1. I was surprised you didn’t write a review of The Lodger, actually, because the obvious thematic parallel there to the story of the main trio seemed like the sort of thing you love talking about.

    In retrospect, it seems like every episode is an important part of the ongoing story, if not directly than in suggesting themes and angles from which to see the rest. For instance, I didn’t like Victory of the Daleks at all, but now that throwaway scene at the end of it where Amy tries to get the robot to feel love seems like a particularly clever bit of foreshadowing.

    The way the season is ending is actually very much in line with what Davies did. His last season was especially similar, foreshadowing for the entire season that the stars were disappearing and ending with all the Davies-era characters teaming up to save the universe. The difference here is in the quality of the execution. In the previous four seasons, the foreshadowing was limited to key phrases repeated at random points throughout the season (like “Bad Wolf” in season 1, or “Torchwood” in season 2), and while the crack this season has been comparable I think there’s a lot more continuity going on than that. It’s very clear that they planned this out from the start, and everything that’s happened during the season was leading toward some sort of inevitable conclusion.

    It’s also strange that Moffat is going for such epicness in his first season, in that it leaves me wondering where he can go next. Maybe the purpose of this whole time-changing thing is just to change the rules of Doctor Who so he can do things his way next year? Just a guess.

    • Re: The Lodger, it was an issue of when I watched it and my priorities at the time – I watched it the same day as the Justified finale and the Breaking Bad finale, so those were the writing priorities, and so by the time I would have gotten to the episode it would have been quite late and I found it more charming than substantial.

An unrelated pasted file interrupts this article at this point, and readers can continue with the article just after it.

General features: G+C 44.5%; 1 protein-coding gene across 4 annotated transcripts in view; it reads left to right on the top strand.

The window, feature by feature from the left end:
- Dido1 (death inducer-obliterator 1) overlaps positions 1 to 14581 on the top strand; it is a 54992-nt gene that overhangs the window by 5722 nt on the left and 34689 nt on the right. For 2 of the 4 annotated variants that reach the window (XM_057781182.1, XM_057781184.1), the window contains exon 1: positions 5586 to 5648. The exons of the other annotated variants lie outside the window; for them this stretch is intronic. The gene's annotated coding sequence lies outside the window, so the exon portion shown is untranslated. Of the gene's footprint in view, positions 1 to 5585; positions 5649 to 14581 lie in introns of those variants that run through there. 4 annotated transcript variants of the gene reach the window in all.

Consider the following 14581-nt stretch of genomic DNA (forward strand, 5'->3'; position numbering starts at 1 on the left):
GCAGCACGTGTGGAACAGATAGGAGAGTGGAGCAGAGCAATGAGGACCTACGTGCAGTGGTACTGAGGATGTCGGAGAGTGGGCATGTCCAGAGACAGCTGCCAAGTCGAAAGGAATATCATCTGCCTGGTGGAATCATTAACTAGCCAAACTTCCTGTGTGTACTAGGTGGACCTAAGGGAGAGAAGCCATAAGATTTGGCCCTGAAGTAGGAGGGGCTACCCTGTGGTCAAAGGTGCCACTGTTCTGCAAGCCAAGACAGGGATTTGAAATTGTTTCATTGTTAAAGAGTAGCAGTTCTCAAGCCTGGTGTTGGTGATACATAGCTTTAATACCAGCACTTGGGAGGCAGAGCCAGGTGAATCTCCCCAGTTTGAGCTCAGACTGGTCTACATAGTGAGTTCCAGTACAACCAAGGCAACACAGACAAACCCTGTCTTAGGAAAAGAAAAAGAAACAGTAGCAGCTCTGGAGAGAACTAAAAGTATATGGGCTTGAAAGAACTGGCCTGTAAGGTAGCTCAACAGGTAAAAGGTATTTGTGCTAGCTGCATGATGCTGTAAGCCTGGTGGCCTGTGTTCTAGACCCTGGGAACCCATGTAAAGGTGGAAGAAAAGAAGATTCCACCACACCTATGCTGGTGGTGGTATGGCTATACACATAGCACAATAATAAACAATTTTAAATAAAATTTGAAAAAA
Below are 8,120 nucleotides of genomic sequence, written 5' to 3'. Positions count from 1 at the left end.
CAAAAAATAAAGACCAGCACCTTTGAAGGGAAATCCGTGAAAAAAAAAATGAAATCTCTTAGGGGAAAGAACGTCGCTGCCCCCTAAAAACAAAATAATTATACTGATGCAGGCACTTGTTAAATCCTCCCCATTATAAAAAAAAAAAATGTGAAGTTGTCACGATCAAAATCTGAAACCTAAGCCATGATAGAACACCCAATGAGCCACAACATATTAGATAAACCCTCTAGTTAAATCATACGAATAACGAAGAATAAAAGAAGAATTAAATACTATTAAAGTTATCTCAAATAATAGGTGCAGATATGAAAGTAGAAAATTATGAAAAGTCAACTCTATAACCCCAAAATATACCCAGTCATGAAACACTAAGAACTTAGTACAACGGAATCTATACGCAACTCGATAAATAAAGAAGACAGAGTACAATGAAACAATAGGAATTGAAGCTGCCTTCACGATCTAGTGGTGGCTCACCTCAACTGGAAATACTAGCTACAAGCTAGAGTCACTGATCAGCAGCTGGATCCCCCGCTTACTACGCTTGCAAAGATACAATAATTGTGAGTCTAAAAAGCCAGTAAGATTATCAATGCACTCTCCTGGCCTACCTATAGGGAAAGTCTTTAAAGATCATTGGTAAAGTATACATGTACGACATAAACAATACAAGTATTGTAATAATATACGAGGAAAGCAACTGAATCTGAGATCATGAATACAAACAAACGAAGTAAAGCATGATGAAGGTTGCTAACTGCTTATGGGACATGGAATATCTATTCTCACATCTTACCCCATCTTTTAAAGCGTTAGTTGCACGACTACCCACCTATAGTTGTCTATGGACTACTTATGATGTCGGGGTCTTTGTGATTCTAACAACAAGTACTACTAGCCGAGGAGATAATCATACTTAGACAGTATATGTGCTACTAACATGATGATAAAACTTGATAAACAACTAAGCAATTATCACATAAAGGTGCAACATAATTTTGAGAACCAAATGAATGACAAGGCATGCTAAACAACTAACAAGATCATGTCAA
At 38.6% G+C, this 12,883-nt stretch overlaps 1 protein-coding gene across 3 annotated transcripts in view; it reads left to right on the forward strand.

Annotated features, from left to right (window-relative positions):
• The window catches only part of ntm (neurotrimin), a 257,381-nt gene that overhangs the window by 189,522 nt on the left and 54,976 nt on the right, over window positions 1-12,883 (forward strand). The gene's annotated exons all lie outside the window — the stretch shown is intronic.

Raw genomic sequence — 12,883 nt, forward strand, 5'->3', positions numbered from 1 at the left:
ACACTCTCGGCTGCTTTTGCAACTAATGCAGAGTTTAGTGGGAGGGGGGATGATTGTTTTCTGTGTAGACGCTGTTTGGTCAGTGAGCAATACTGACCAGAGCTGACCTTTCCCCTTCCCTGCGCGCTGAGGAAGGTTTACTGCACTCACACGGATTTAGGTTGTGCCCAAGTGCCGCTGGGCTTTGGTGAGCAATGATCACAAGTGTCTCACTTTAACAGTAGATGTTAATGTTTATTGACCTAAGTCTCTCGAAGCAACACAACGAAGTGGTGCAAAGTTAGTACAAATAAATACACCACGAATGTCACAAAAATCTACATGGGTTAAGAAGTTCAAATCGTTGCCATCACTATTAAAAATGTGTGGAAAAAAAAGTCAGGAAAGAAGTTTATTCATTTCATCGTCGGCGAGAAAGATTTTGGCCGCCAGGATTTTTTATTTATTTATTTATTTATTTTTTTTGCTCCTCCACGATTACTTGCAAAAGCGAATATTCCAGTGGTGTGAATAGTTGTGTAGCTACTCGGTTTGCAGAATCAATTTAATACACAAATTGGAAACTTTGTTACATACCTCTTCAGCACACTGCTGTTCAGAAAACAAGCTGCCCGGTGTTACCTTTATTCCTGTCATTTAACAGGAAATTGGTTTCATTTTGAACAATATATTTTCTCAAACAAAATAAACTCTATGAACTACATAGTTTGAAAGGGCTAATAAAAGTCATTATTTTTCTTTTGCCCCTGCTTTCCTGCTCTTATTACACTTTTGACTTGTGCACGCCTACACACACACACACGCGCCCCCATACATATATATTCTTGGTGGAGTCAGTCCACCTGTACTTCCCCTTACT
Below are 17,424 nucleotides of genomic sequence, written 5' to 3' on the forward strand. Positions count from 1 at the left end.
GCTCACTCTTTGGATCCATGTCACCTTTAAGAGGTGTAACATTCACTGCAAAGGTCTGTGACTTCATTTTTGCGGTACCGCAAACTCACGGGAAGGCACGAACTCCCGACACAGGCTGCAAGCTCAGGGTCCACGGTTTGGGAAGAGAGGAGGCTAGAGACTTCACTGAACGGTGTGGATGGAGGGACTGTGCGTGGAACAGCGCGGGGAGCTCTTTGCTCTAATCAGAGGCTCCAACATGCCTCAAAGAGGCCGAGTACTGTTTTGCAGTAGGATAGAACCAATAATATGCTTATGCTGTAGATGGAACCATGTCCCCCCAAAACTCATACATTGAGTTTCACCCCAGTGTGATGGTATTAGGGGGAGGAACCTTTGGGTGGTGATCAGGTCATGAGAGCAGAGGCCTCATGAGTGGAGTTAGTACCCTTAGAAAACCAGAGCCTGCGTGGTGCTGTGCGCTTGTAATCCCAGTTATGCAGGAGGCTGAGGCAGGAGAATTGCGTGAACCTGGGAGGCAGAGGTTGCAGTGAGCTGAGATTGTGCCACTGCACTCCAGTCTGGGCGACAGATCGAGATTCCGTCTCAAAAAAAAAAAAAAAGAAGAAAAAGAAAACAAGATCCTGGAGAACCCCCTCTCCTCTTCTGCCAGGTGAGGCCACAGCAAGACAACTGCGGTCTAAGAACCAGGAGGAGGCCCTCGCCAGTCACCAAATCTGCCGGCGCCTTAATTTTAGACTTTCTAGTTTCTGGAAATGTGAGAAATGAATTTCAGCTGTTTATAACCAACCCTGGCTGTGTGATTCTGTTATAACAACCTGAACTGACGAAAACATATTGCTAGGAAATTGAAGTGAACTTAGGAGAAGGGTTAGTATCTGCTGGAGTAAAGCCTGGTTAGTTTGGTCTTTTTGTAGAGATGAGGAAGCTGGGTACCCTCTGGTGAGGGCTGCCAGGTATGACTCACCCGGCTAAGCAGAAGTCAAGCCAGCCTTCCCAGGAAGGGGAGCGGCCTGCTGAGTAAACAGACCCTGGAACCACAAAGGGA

• However, one could argue that “The Lodger” functioned as (to borrow a great analogy of yours) Series 5’s “Expose”; not appearing to be much or have little impact on the Whoniverse at first, but achieves its purpose through serving as a contrast to the situation in “Pandorica”.

        Combine that with the fascinating possibility of someone trying to build a TARDIS (a plot strand that, if Moffat has any sense, he’ll capitalize on), and “The Lodger” becomes quite the intriguing one-off.

        I see where you’re coming from, though. Context is everything.

  2. BobT

    This was a great episode. I love how the important episodes from this season got tied together. I was really surprised by the cameos we got in the teaser.

    The ending montage was a little odd in that it seemed to be really inspired by Lost. The slow motion, the orchestral music… It was a little jarring, but still effective.

    Can’t wait to see where this one goes. They’ll probably have some sort of plot device to reset everything. But I’m expecting Moffat to do it a lot better than Davies ever did.

    His way of connecting the dots is already a million times better than what we got before. So I have high hopes it’ll end with a bang (no pun intended).